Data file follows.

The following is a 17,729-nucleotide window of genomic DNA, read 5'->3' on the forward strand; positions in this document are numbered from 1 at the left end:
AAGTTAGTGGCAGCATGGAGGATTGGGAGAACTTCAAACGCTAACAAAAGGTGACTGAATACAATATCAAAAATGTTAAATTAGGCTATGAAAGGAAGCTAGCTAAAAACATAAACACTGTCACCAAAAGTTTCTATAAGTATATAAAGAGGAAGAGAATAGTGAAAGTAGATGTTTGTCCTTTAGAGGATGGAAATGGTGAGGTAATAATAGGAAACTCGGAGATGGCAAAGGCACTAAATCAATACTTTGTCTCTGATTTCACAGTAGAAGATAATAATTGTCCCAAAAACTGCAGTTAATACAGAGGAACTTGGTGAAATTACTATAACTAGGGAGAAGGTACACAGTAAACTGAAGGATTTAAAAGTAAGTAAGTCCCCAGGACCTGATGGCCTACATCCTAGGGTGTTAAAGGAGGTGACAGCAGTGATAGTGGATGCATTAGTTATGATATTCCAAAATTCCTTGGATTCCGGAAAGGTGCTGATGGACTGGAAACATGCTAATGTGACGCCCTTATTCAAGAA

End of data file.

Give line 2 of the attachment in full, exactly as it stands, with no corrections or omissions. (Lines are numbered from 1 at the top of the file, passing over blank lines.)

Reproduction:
AAGTTAGTGGCAGCATGGAGGATTGGGAGAACTTCAAACGCTAACAAAAGGTGACTGAATACAATATCAAAAATGTTAAATTAGGCTATGAAAGGAAGCTAGCTAAAAACATAAACACTGTCACCAAAAGTTTCTATAAGTATATAAAGAGGAAGAGAATAGTGAAAGTAGATGTTTGTCCTTTAGAGGATGGAAATGGTGAGGTAATAATAGGAAACTCGGAGATGGCAAAGGCACTAAATCAATACTTTGTCTCTGATTTCACAGTAGAAGATAATAATTGTCCCAAAAACTGCAGTTAATACAGAGGAACTTGGTGAAATTACTATAACTAGGGAGAAGGTACACAGTAAACTGAAGGATTTAAAAGTAAGTAAGTCCCCAGGACCTGATGGCCTACATCCTAGGGTGTTAAAGGAGGTGACAGCAGTGATAGTGGATGCATTAGTTATGATATTCCAAAATTCCTTGGATTCCGGAAAGGTGCTGATGGACTGGAAACATGCTAATGTGACGCCCTTATTCAAGAA